1. How did you discover you were a poet?
I want to have a strong answer for this, or a particular moment in mind, but I think I’m still discovering that I’m a poet. I’ve always known that I’m a writer, for as long as I’ve been a reader. When I was small I really fell in love first with the way words paint any picture however you please, and the sweet sounds they can make when they’re placed just so. I remember learning what a metaphor and simile are in the second grade, and writing something about the way a mountain was snowcapped looking like it was dusted with powdered sugar. We had to share them out loud, and in my 7-year-old brain, my classmates were shook in response. And that. I was like I want to do more of that. My writing, no matter how rhythmic or floral or full of symbols as I’ve always liked, I never considered to be poetry until a great professor of mine at CU Boulder, Bird, gave me a critique that my fiction pieces were too image driven and the story was lost. And it was painfully true. I remember thinking, but the story is the image, and from then I’ve focused more so on how to tell resonate stories through evocative images. I like the scanty freedom of being a poet-teller. But I don’t let myself think I’m a poet unless I’ve written enough a particular day.
2. Where is your favorite place to write in the Denver metro area?
I feel most inspired by what I see on my walks everyday, I walk nearly everywhere. I keep in the notes on my phone disconnected lines or phrases about things I see or feel unfolding. I also have some great people watching and listening from my bedroom window in Capitol Hill. If I have the time or make the time to be at home to write, I prefer that. Observing, not absorbing the energies of everything happening outside in a space I’ve made sacred to me is such a yummy luxury, I feel like. Especially because I’m a loud writer, I have to say everything.
3. What role do you believe poets should play in today’s society?
What Toni Morrison said “this is precisely the time when artists go to work. There is so room for despair, no place for self-pity, no need for silence, no room for fear. We speak, we write, we do language. That is how civilizations heal.” I’ve had those words posted in my bedroom since the 2016 election. I believe poets set a cadence for society’s feeling and sharing and connecting. Do the hard work of being daringly truthful, the hard work of setting your guts to music, the especially hard work of sharing. That’s how we inspire empathy, keep our communities’ creative blood pumping, and resist.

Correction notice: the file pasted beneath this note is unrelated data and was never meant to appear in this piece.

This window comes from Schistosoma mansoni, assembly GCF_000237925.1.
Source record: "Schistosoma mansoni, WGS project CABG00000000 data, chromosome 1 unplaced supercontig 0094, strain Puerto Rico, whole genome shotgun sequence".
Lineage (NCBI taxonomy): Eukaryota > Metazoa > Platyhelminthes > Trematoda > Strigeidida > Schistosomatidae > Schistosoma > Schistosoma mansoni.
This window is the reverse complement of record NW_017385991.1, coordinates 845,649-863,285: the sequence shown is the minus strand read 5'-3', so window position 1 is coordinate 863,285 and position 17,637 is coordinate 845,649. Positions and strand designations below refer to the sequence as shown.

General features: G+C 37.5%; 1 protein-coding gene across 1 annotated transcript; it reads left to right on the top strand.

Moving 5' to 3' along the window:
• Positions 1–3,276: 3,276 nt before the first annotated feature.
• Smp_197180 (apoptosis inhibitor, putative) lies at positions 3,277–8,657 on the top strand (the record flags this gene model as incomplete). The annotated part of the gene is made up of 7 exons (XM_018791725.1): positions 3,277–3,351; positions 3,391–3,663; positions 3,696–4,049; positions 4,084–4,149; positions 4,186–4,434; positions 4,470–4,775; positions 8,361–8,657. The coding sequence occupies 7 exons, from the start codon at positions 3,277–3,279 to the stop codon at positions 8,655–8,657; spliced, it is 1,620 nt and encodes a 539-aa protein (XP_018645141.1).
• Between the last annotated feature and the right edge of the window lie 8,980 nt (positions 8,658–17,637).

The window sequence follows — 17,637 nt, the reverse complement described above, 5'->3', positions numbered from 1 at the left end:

4. Who is someone you consider inspirational to your life/work and why?
The women in my family have been deeply inspirational to both my life and work. They are or were badass, profoundly faithful and fierce lovers. If you heard my mother speak, you’d know. The music in her voice is undeniable in every tone of voice and always matches the weight of her words, not to mention when she sings. I’m continuously inspired by her grace and the way her words dance. My grandmother Leslie’s croons were more like cacophony and her distinct voice, love for hyperbole, and the familiarity of her favorite words and phrases to repeat, I often try to channel as the voice of my poems. I’m obsessed with who I am because of the women who made me and I think in many ways my desires to love really well and to be really truthful come from a desire to live what I feel is an expression of the dreams passed on to me by them.
5. How does your personal story influence the themes and content of your writing?
Most of my childhood memories are centered around church. I loved it. Thinking back, what I think I loved most are the traditions, the ritual of it all, the feelings of community, the storytelling, the song. I love the act of communion, of a whole room together really cleansing and visualizing the blood and body of sacrifice. It’s beautiful. My writing is really influenced by the phases or my experiences and relationship with spirituality and is always reflective on my Christian upbringing. Since being a kid in church, and now as a writer I’ve been captivated by the feeling of being told a story, sharing it with someone whose never heard it, with ritual, repetition, universal feelings, redemption, and an otherworldly purpose and fate.
6. What fictional character do you most relate to and why?
Ohh, Anne Shirley, Anne of Green Gables, Anne most absolutely with an E. My mom showed me the 80s PBS adaptation of Anne of Green Gables and passed on to me the first book, because it is also one of her favorites, and I melted. I still melt every time I revisit Anne, and when they released the new Netflix adaptation. I’ve identified so very strongly with her for as long as I can remember for deep admiration of words and stories, her exceedingly dramatic nature, passion heavily applied to everything, and fierce love— I feel.
Katie Marie Carlton is a weirdo black girl poet residing in Denver, CO. Her eke-name, her mystic Sasha Fierce, is Ever-Lee G—in awe of the epic resilience of Ever Lee Hairston and the strong women who flow through her own blood. Ever-Lee G’s poetry indulges in obsessions, is radically truthful, icky and sexy. As a senior at the University of Colorado at Denver, her major has shifted from musical theatre, to journalism, to social work, to English education, and now creative writing to accommodate her overwhelming love for connecting, sharing, and empathizing that drew her down each academic path. Busy changing her mind, you can’t read her work any where but her journals and professors’ Dropboxes yet. She is currently at work on her first full collection, Yellow Fever, and illustrating a picture book. You can connect with her on Instagram @km_carlton where she posts her face, photography, mood boards, and woo-woo ponderings. Upcoming, you read more from her at ever-lee.com.
Featured image by Alexandra